Archive for the In Memoriam Category

Tributes to a King – Max Roach – Billy Taylor – Duke Ellington

Posted in In Memoriam, The Jazz Continues... with tags , , , , on April 4, 2015 by curtjazz

martin luther kingAs most of you know, Dr. Martin Luther King, Jr. was assassinated 47 years ago today in Memphis. Much has been written over the years about that tragic day in American history, including a previous post in this blog. So today, I choose to honor Dr. King with musical tributes from three of jazz’s all-time greats; Max Roach, Dr. Billy Taylor  and Duke Ellington.

Hope you enjoy them…

Max Roach plays a duet with excerpts from Dr. King’s “I Have a Dream” speech 

If You Are Concerned Then Show It – from Dr. Billy Taylor’s Peaceful Warrior Suite – Dedicated to the Memory of Dr. Martin Luther King

“Martin Luther King” was the 3rd Movement of Duke Ellington’s Three Black Kings suite; one of the last symphonic works completed by Mr. Ellington. As he lay dying in his hospital room, Ellington dictated instructions for the performance  and orchestration of this piece to his son, Mercer. It was not publicly performed until after Duke’s death.

An added bonus! Here is a fourth clip that I just stumbled upon, describing a meeting between Dr. King and Duke Ellington – both, understandably, were in awe of each other…

Maureen Budway – I Wish I Had Known…

Posted in In Memoriam, Under The Radar, Unsung Women of Jazz, Who's New in Jazz with tags , , , , , , on April 3, 2015 by curtjazz

maureen budwayAs I opened the most recent issue of Downbeat magazine, looking, as is my wont when a fresh copy arrives, for new and interesting projects from artists who are unfamiliar to me, I came across an ad for Sweet Candor, the debut album from a vocalist named Maureen Budway. I grabbed a few tracks from an online resource and began to listen. I was immediately impressed by her easy swing, her tone and the pure soulfulness of her voice. And she totally won me over with a vocal version of “Del Sasser”, the Sam Jones tune made famous by Cannonball Adderley. I thought “I like this lady” and put her in my mental category of hidden gem vocalists who deserve wider recognition. My next thought was “I can’t wait to hear more from Maureen Budway”.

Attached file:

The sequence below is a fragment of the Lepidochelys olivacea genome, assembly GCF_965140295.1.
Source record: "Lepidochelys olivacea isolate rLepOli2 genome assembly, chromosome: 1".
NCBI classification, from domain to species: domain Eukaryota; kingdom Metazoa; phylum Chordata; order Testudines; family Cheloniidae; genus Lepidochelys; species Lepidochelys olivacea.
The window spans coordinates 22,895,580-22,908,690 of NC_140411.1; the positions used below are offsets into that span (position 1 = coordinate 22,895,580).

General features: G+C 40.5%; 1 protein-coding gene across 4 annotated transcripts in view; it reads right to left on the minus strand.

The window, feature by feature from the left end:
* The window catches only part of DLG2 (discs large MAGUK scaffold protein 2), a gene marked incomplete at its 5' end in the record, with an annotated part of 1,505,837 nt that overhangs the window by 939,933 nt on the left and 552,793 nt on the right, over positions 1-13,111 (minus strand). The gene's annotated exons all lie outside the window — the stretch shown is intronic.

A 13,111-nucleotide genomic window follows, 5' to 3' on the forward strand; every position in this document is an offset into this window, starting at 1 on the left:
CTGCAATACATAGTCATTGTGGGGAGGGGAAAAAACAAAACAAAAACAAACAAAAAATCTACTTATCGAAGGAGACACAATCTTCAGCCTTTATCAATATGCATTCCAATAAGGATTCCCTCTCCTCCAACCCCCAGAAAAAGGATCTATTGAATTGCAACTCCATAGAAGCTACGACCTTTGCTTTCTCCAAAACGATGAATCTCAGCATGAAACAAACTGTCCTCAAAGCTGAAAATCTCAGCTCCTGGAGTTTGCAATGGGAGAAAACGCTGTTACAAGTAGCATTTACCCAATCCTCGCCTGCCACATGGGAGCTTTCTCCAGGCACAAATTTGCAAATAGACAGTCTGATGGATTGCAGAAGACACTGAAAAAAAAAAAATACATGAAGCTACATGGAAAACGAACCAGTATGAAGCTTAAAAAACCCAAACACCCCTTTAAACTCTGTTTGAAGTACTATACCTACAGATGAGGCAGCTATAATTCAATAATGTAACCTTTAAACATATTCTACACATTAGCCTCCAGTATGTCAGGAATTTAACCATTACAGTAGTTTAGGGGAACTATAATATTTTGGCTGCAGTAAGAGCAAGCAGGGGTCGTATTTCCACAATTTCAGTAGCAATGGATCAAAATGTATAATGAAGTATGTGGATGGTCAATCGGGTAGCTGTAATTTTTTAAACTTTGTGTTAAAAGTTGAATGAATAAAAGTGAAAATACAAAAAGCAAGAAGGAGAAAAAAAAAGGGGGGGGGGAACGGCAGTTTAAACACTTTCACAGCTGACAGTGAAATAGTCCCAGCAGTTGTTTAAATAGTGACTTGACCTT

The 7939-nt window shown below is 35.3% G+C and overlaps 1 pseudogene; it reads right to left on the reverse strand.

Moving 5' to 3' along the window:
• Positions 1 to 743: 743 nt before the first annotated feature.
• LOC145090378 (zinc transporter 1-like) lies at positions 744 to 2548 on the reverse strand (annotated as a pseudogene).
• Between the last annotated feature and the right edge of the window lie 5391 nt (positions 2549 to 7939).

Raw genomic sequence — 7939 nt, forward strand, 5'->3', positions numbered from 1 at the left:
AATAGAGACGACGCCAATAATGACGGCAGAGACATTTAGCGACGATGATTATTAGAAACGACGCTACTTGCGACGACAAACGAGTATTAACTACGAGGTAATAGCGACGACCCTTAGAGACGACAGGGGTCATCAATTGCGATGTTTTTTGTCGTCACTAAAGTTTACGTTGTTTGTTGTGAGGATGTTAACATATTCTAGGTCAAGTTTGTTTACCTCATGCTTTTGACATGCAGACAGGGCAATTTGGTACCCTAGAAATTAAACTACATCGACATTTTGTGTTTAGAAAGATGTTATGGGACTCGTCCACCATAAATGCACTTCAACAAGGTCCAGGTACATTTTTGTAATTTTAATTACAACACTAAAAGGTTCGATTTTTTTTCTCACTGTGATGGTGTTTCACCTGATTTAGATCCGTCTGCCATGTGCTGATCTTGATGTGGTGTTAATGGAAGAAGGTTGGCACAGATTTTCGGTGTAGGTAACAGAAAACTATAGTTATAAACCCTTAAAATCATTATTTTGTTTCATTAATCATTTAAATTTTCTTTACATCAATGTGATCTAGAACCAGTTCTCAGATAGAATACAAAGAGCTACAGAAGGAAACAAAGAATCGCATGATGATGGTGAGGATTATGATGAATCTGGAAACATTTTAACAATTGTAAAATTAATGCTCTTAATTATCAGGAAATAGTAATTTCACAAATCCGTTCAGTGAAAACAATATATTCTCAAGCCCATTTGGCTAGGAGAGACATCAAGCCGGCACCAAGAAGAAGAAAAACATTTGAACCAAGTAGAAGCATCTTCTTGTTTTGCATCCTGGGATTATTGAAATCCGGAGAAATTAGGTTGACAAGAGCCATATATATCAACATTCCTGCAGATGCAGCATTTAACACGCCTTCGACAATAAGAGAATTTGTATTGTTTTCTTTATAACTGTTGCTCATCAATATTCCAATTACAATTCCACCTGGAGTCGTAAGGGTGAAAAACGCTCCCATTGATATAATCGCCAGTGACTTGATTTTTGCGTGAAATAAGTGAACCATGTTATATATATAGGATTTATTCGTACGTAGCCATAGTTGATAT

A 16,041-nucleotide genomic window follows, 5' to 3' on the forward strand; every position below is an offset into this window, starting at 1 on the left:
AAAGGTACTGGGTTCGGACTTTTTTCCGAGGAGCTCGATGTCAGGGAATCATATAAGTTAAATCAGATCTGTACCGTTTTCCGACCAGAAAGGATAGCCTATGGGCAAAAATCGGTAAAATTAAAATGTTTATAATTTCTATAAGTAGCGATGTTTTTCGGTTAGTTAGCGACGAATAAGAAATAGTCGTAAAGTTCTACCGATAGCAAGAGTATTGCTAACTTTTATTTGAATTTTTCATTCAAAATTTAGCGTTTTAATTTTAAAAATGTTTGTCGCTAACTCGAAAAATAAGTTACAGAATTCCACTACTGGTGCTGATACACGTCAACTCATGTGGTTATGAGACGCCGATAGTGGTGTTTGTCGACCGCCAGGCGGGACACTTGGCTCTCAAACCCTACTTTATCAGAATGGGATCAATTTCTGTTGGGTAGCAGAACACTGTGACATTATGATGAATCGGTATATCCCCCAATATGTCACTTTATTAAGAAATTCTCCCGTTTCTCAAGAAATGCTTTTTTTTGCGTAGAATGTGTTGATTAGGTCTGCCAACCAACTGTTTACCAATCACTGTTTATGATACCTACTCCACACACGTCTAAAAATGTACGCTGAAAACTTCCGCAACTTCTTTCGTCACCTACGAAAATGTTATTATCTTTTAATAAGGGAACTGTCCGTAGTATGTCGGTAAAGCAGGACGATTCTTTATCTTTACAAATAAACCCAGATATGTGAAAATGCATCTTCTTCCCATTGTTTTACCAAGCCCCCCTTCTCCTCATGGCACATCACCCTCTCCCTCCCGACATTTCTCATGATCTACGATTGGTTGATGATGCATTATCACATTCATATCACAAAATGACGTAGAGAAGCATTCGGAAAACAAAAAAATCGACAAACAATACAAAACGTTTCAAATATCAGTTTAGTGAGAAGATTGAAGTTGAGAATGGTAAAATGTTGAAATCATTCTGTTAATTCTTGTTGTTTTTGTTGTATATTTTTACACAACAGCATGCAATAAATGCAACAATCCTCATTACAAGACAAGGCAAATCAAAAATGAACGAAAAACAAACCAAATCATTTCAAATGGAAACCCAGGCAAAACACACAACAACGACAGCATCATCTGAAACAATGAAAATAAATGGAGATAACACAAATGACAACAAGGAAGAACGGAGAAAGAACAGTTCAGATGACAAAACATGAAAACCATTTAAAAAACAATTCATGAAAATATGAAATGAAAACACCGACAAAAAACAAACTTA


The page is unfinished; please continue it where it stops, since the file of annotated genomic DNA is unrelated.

Sadly, there will be no further recordings by Ms. Budway, who as I found out when I read the glowing review of Sweet Candor later in the issue, passed away on January 12, 2015, at age 51, after a 20 year battle with breast cancer. She recorded the album last fall and had gotten to hear the finished product around Christmastime, a scant few weeks before her death.

I knew nothing of Maureen Budway until a few days ago, so any attempt by me to eulogize her would be fairly absurd. I will state a few of the facts that I’ve learned from my reading: She was a longtime part of the Pittsburgh area jazz scene and a respected and beloved vocal teacher at her alma mater, Duquesne University. Her brother David, is a fairly well-known jazz pianist (who performs on her album). She began singing professionally at age 18 and continued to do so, despite her illness, until just a few months before her death. And she has left us with one impressive album in Sweet Candor, which features guest appearances by trumpeter Sean Jones and flute legend Hubert Laws, among others.